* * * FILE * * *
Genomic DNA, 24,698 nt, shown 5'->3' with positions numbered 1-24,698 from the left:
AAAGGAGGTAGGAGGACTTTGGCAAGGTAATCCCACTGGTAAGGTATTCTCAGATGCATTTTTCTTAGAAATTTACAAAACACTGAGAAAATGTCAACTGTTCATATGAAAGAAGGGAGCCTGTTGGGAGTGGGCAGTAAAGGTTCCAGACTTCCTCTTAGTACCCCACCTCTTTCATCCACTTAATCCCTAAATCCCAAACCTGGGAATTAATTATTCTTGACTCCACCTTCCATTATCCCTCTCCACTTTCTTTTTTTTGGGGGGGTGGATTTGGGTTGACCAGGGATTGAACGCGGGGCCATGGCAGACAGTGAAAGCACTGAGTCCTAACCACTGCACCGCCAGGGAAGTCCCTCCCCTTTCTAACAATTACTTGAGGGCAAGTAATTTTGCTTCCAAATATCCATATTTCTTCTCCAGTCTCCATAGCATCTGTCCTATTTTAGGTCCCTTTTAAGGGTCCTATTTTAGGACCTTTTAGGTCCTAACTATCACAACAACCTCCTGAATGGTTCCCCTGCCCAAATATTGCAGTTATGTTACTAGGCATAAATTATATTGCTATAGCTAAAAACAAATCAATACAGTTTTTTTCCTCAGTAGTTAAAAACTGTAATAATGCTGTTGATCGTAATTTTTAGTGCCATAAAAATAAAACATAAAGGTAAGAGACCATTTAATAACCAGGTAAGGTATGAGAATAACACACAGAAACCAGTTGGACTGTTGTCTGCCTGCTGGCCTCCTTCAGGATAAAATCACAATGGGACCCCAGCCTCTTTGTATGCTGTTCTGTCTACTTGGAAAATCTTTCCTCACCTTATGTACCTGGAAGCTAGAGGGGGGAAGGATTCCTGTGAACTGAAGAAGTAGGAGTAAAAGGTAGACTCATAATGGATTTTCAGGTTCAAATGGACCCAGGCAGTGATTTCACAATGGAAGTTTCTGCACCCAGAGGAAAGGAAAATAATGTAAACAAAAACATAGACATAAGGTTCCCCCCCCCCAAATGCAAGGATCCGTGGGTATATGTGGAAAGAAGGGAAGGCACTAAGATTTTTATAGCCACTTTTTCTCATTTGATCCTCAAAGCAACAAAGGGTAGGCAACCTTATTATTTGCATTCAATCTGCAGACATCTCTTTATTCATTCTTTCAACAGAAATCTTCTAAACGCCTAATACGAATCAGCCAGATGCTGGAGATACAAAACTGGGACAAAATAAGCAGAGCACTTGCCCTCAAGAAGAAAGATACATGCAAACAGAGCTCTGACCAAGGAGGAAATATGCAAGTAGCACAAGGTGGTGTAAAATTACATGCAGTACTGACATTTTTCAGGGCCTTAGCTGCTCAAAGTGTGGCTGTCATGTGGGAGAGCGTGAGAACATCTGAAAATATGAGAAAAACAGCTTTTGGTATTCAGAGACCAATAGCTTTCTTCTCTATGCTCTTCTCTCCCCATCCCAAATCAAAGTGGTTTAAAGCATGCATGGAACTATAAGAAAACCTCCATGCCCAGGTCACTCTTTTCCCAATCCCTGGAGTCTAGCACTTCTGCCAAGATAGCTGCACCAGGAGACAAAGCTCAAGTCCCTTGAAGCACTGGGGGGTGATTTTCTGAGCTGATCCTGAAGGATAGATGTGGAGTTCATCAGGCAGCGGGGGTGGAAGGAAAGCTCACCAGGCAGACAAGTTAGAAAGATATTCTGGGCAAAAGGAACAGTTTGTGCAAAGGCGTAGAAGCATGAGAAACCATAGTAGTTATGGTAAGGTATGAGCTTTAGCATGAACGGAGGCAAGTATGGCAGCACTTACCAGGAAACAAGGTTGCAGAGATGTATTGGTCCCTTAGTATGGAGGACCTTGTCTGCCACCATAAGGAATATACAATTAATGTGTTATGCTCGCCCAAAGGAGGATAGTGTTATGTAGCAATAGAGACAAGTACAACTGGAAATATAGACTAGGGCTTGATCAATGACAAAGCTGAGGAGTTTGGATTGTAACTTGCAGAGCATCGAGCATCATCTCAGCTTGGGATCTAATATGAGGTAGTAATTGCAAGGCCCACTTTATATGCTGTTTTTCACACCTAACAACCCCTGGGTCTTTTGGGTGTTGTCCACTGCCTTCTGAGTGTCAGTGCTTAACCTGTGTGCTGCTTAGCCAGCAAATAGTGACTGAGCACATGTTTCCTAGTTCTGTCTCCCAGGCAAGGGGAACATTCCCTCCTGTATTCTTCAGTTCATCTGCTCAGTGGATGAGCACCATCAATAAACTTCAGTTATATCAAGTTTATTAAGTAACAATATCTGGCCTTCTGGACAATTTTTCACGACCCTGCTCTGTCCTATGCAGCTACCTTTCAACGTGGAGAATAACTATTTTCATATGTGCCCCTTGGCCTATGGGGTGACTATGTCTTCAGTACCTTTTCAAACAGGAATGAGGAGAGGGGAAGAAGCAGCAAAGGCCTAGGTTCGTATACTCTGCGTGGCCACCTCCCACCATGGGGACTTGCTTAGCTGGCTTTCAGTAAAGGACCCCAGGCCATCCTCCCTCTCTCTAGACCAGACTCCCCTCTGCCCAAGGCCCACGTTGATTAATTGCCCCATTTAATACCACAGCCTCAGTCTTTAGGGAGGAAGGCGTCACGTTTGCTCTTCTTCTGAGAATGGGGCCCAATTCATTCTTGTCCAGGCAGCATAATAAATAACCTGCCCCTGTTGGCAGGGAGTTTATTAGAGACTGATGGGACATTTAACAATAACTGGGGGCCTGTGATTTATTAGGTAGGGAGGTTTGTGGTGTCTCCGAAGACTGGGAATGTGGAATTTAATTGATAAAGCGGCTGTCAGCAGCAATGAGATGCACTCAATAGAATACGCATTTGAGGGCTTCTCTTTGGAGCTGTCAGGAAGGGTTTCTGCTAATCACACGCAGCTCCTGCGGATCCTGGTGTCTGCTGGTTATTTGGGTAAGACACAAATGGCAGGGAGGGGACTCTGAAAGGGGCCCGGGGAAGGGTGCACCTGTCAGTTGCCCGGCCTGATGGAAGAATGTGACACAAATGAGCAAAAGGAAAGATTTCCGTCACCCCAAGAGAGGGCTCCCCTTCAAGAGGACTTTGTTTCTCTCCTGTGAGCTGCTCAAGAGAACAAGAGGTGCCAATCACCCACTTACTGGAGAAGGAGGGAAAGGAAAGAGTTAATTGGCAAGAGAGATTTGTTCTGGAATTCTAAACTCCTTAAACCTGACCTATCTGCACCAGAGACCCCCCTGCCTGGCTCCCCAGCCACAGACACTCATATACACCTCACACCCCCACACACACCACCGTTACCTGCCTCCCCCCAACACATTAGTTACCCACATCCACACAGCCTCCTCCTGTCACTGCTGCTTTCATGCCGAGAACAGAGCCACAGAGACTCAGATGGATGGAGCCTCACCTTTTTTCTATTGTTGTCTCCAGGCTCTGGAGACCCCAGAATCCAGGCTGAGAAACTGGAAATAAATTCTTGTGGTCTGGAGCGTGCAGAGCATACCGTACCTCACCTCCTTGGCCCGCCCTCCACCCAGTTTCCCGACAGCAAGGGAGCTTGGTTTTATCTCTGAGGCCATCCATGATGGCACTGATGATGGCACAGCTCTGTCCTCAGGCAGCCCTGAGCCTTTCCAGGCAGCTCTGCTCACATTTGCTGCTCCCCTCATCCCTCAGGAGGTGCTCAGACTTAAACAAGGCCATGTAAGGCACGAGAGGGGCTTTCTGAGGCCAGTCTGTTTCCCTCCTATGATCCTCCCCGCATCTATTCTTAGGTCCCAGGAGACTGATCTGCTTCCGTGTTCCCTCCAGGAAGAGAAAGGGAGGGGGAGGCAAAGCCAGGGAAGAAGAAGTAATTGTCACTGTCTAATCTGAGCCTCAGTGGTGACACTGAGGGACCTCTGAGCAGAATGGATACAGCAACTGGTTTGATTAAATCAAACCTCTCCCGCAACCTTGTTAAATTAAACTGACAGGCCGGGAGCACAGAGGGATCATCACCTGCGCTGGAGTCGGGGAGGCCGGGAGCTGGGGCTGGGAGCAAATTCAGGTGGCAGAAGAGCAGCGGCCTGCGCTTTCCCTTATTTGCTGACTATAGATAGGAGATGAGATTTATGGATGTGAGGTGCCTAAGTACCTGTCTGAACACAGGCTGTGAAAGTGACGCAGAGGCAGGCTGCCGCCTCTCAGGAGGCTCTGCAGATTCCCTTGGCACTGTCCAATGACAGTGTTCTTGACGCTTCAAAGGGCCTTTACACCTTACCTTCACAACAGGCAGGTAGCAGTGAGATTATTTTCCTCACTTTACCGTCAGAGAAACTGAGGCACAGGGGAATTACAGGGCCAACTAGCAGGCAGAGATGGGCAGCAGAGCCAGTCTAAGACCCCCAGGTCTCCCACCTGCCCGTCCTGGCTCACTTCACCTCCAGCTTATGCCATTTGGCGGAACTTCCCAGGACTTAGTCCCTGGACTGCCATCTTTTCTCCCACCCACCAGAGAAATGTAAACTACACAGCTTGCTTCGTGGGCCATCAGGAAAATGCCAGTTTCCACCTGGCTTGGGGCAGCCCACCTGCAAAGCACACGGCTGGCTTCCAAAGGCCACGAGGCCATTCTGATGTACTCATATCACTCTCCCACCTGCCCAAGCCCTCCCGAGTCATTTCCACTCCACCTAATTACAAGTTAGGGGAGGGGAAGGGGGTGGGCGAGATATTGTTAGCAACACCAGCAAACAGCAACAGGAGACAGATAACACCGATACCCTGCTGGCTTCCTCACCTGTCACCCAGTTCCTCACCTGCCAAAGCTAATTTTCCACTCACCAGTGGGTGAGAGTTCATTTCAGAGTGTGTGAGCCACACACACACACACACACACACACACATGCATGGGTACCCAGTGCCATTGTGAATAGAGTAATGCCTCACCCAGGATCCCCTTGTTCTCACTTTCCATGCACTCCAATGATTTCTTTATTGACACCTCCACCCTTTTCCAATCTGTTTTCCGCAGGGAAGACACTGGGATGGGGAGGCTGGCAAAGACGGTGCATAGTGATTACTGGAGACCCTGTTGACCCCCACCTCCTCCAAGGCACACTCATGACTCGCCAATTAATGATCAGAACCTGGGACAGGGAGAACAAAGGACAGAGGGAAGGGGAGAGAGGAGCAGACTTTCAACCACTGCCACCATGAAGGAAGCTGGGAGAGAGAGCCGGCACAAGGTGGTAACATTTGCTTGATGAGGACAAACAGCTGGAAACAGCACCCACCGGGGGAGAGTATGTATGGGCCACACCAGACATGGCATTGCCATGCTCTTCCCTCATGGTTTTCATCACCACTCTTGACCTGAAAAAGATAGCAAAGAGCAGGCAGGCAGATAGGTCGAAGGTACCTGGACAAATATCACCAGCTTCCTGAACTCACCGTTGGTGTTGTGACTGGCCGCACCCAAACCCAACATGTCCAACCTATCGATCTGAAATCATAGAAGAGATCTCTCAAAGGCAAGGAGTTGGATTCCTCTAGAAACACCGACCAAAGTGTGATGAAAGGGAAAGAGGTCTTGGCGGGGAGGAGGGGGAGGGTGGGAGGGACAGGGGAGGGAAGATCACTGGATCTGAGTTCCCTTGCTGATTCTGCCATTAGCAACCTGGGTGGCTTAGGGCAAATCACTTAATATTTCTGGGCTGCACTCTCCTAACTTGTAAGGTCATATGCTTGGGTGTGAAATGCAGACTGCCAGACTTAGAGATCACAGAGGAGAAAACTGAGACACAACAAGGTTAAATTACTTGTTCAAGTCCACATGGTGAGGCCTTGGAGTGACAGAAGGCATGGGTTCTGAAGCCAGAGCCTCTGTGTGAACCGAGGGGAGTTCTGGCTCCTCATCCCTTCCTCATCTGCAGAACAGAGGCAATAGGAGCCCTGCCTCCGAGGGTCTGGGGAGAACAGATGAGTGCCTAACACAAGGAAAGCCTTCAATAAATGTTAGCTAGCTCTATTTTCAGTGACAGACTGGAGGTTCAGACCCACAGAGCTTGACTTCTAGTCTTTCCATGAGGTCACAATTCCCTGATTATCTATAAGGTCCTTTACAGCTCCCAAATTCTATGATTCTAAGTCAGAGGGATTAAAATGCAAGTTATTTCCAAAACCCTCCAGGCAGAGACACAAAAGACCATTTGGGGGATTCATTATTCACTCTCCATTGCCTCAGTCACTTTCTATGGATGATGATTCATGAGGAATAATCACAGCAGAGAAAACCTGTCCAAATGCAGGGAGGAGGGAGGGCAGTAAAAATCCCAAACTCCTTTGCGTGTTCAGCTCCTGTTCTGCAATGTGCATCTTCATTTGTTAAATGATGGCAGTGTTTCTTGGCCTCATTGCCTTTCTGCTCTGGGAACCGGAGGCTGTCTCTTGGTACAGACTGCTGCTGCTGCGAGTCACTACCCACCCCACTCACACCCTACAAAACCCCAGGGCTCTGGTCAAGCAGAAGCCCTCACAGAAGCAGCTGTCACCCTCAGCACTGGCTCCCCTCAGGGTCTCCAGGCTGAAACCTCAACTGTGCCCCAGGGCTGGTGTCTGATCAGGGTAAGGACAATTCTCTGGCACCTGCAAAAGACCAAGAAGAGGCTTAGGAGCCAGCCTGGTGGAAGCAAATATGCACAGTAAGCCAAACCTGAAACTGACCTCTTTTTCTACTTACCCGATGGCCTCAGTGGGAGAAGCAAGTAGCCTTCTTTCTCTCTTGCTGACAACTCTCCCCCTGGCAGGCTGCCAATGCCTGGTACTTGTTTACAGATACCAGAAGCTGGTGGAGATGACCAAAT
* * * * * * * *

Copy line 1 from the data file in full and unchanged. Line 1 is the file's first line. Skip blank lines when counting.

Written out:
Genomic DNA, 24,698 nt, shown 5'->3' with positions numbered 1-24,698 from the left: